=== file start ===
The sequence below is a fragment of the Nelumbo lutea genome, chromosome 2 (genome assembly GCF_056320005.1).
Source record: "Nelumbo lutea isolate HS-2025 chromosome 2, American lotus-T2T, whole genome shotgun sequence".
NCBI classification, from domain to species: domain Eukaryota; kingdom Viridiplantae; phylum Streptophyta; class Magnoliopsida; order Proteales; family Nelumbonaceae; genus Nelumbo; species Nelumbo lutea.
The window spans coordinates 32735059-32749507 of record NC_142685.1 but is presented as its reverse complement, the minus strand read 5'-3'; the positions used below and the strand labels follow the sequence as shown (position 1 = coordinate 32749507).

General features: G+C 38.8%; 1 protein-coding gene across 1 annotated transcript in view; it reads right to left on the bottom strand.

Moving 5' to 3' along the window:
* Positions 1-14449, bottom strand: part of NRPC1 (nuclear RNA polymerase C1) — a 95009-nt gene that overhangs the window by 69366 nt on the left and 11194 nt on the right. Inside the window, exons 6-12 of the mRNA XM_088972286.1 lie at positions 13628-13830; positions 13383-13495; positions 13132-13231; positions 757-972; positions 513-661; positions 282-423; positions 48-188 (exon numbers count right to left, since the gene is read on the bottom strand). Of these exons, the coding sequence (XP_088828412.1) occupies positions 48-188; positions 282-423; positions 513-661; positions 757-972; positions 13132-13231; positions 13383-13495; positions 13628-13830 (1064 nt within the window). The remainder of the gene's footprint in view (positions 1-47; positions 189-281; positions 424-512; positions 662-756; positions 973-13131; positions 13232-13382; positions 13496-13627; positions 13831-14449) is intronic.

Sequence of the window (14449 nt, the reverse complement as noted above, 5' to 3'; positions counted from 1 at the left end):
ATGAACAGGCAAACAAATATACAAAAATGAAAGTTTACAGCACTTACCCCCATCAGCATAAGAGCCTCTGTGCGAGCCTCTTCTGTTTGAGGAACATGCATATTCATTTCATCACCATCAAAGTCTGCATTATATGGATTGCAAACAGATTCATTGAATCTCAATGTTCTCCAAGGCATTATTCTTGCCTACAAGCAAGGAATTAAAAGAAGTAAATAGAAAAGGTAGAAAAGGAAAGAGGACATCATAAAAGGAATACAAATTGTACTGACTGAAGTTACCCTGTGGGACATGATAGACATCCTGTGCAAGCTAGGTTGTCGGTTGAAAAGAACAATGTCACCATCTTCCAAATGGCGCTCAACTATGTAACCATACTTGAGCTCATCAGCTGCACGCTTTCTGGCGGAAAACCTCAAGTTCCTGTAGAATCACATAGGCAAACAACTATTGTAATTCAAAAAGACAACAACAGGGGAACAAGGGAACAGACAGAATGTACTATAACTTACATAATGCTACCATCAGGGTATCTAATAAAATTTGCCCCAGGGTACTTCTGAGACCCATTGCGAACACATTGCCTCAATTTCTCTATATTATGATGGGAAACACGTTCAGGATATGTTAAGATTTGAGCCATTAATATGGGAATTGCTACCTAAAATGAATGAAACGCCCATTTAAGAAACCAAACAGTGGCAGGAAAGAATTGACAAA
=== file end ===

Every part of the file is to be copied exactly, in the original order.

The sequence below is a fragment of the Nelumbo lutea genome, chromosome 2 (genome assembly GCF_056320005.1).
Source record: "Nelumbo lutea isolate HS-2025 chromosome 2, American lotus-T2T, whole genome shotgun sequence".
NCBI classification, from domain to species: domain Eukaryota; kingdom Viridiplantae; phylum Streptophyta; class Magnoliopsida; order Proteales; family Nelumbonaceae; genus Nelumbo; species Nelumbo lutea.
The window spans coordinates 32735059-32749507 of record NC_142685.1 but is presented as its reverse complement, the minus strand read 5'-3'; the positions used below and the strand labels follow the sequence as shown (position 1 = coordinate 32749507).

General features: G+C 38.8%; 1 protein-coding gene across 1 annotated transcript in view; it reads right to left on the bottom strand.

Moving 5' to 3' along the window:
* Positions 1-14449, bottom strand: part of NRPC1 (nuclear RNA polymerase C1) — a 95009-nt gene that overhangs the window by 69366 nt on the left and 11194 nt on the right. Inside the window, exons 6-12 of the mRNA XM_088972286.1 lie at positions 13628-13830; positions 13383-13495; positions 13132-13231; positions 757-972; positions 513-661; positions 282-423; positions 48-188 (exon numbers count right to left, since the gene is read on the bottom strand). Of these exons, the coding sequence (XP_088828412.1) occupies positions 48-188; positions 282-423; positions 513-661; positions 757-972; positions 13132-13231; positions 13383-13495; positions 13628-13830 (1064 nt within the window). The remainder of the gene's footprint in view (positions 1-47; positions 189-281; positions 424-512; positions 662-756; positions 973-13131; positions 13232-13382; positions 13496-13627; positions 13831-14449) is intronic.

Sequence of the window (14449 nt, the reverse complement as noted above, 5' to 3'; positions counted from 1 at the left end):
ATGAACAGGCAAACAAATATACAAAAATGAAAGTTTACAGCACTTACCCCCATCAGCATAAGAGCCTCTGTGCGAGCCTCTTCTGTTTGAGGAACATGCATATTCATTTCATCACCATCAAAGTCTGCATTATATGGATTGCAAACAGATTCATTGAATCTCAATGTTCTCCAAGGCATTATTCTTGCCTACAAGCAAGGAATTAAAAGAAGTAAATAGAAAAGGTAGAAAAGGAAAGAGGACATCATAAAAGGAATACAAATTGTACTGACTGAAGTTACCCTGTGGGACATGATAGACATCCTGTGCAAGCTAGGTTGTCGGTTGAAAAGAACAATGTCACCATCTTCCAAATGGCGCTCAACTATGTAACCATACTTGAGCTCATCAGCTGCACGCTTTCTGGCGGAAAACCTCAAGTTCCTGTAGAATCACATAGGCAAACAACTATTGTAATTCAAAAAGACAACAACAGGGGAACAAGGGAACAGACAGAATGTACTATAACTTACATAATGCTACCATCAGGGTATCTAATAAAATTTGCCCCAGGGTACTTCTGAGACCCATTGCGAACACATTGCCTCAATTTCTCTATATTATGATGGGAAACACGTTCAGGATATGTTAAGATTTGAGCCATTAATATGGGAATTGCTACCTAAAATGAATGAAACGCCCATTTAAGAAACCAAACAGTGGCAGGAAAGAATTGACAAA